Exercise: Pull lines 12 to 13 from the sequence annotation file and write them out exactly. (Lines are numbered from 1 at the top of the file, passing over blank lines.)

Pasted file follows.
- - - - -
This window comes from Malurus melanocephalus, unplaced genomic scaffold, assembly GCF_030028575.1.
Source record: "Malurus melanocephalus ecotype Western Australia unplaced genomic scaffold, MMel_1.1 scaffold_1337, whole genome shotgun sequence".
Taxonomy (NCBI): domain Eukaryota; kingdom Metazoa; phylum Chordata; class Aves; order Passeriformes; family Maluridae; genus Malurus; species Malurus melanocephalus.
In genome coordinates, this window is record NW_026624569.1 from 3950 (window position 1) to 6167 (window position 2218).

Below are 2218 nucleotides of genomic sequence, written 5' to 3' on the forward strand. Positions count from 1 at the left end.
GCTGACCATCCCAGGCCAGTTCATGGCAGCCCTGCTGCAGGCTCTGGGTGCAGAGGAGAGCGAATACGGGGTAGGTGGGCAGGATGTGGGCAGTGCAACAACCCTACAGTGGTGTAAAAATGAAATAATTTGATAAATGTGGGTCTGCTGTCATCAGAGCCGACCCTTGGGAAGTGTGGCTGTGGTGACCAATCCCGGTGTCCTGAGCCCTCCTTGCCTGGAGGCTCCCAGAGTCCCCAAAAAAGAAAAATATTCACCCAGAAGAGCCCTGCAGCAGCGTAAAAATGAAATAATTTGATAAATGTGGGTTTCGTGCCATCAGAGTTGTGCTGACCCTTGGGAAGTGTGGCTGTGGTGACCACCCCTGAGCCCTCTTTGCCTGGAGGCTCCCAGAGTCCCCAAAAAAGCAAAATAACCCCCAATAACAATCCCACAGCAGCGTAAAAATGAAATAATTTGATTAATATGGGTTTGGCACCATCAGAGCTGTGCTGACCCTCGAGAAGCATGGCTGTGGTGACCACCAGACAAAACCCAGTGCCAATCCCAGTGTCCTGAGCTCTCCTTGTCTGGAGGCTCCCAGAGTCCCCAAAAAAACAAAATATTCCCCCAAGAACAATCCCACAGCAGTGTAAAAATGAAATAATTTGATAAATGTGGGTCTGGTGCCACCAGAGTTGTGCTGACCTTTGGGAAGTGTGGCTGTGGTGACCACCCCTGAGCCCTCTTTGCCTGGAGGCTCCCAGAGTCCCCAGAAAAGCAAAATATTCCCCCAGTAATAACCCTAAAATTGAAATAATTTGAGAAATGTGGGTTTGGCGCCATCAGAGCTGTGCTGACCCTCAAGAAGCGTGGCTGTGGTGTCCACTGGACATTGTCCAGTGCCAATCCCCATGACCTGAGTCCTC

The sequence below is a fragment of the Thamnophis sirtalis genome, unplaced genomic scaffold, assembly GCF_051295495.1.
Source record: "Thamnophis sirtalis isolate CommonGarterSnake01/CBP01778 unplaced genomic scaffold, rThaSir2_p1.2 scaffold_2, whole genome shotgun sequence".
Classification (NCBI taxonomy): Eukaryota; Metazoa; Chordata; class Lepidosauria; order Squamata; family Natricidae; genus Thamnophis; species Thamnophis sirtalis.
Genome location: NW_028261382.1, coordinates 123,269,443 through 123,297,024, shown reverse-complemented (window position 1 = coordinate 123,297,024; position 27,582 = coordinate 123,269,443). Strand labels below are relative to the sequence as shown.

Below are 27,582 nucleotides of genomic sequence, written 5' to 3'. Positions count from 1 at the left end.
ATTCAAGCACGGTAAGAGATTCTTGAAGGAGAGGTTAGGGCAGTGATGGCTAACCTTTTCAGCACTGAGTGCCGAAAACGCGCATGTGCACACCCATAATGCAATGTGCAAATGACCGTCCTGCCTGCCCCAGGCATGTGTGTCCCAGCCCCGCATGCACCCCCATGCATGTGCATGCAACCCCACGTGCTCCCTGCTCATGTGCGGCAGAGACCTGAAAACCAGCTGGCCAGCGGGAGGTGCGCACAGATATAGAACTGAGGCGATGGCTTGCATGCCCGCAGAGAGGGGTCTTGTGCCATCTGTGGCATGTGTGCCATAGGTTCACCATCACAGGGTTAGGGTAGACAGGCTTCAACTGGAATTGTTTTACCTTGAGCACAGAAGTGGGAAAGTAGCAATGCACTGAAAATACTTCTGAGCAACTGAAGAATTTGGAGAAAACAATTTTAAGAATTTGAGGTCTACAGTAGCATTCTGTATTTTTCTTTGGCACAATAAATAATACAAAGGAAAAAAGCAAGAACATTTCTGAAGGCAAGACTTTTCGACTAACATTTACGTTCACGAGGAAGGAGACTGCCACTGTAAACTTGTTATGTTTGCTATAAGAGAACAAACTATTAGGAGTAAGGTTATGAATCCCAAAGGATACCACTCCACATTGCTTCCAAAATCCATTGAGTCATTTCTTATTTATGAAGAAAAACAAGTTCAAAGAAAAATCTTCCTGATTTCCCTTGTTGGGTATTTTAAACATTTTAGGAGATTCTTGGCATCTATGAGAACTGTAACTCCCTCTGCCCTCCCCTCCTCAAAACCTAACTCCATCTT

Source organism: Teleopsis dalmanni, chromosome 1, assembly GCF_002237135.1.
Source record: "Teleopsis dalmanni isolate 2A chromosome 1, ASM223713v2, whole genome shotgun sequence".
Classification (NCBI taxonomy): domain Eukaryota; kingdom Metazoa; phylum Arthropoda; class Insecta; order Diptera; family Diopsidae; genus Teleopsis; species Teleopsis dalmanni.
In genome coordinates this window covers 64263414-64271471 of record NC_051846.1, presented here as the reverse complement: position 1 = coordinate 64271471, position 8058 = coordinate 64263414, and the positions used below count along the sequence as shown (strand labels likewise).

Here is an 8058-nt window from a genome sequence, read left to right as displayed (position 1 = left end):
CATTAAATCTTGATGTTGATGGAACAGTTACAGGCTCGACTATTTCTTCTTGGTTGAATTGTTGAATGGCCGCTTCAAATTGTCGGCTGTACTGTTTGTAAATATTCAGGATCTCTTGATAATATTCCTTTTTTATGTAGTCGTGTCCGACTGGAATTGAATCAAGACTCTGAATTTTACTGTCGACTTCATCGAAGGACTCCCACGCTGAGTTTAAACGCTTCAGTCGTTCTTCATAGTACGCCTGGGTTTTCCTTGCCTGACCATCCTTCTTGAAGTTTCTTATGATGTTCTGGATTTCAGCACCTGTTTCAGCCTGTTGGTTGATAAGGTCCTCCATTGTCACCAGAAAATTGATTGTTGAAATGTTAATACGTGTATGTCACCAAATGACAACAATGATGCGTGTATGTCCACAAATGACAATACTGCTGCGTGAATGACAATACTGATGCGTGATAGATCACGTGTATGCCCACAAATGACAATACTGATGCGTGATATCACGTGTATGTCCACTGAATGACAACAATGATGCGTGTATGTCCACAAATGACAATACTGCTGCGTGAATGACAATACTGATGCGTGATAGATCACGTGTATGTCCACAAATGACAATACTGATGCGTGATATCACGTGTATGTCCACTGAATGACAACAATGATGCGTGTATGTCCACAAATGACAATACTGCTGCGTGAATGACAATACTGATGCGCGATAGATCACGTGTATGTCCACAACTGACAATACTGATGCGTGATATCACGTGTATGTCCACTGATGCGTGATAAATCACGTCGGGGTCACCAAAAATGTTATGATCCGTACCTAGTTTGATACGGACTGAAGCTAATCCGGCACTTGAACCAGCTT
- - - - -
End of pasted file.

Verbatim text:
ATTCAAGCACGGTAAGAGATTCTTGAAGGAGAGGTTAGGGCAGTGATGGCTAACCTTTTCAGCACTGAGTGCCGAAAACGCGCATGTGCACACCCATAATGCAATGTGCAAATGACCGTCCTGCCTGCCCCAGGCATGTGTGTCCCAGCCCCGCATGCACCCCCATGCATGTGCATGCAACCCCACGTGCTCCCTGCTCATGTGCGGCAGAGACCTGAAAACCAGCTGGCCAGCGGGAGGTGCGCACAGATATAGAACTGAGGCGATGGCTTGCATGCCCGCAGAGAGGGGTCTTGTGCCATCTGTGGCATGTGTGCCATAGGTTCACCATCACAGGGTTAGGGTAGACAGGCTTCAACTGGAATTGTTTTACCTTGAGCACAGAAGTGGGAAAGTAGCAATGCACTGAAAATACTTCTGAGCAACTGAAGAATTTGGAGAAAACAATTTTAAGAATTTGAGGTCTACAGTAGCATTCTGTATTTTTCTTTGGCACAATAAATAATACAAAGGAAAAAAGCAAGAACATTTCTGAAGGCAAGACTTTTCGACTAACATTTACGTTCACGAGGAAGGAGACTGCCACTGTAAACTTGTTATGTTTGCTATAAGAGAACAAACTATTAGGAGTAAGGTTATGAATCCCAAAGGATACCACTCCACATTGCTTCCAAAATCCATTGAGTCATTTCTTATTTATGAAGAAAAACAAGTTCAAAGAAAAATCTTCCTGATTTCCCTTGTTGGGTATTTTAAACATTTTAGGAGATTCTTGGCATCTATGAGAACTGTAACTCCCTCTGCCCTCCCCTCCTCAAAACCTAACTCCATCTT

Source organism: Teleopsis dalmanni, chromosome 1, assembly GCF_002237135.1.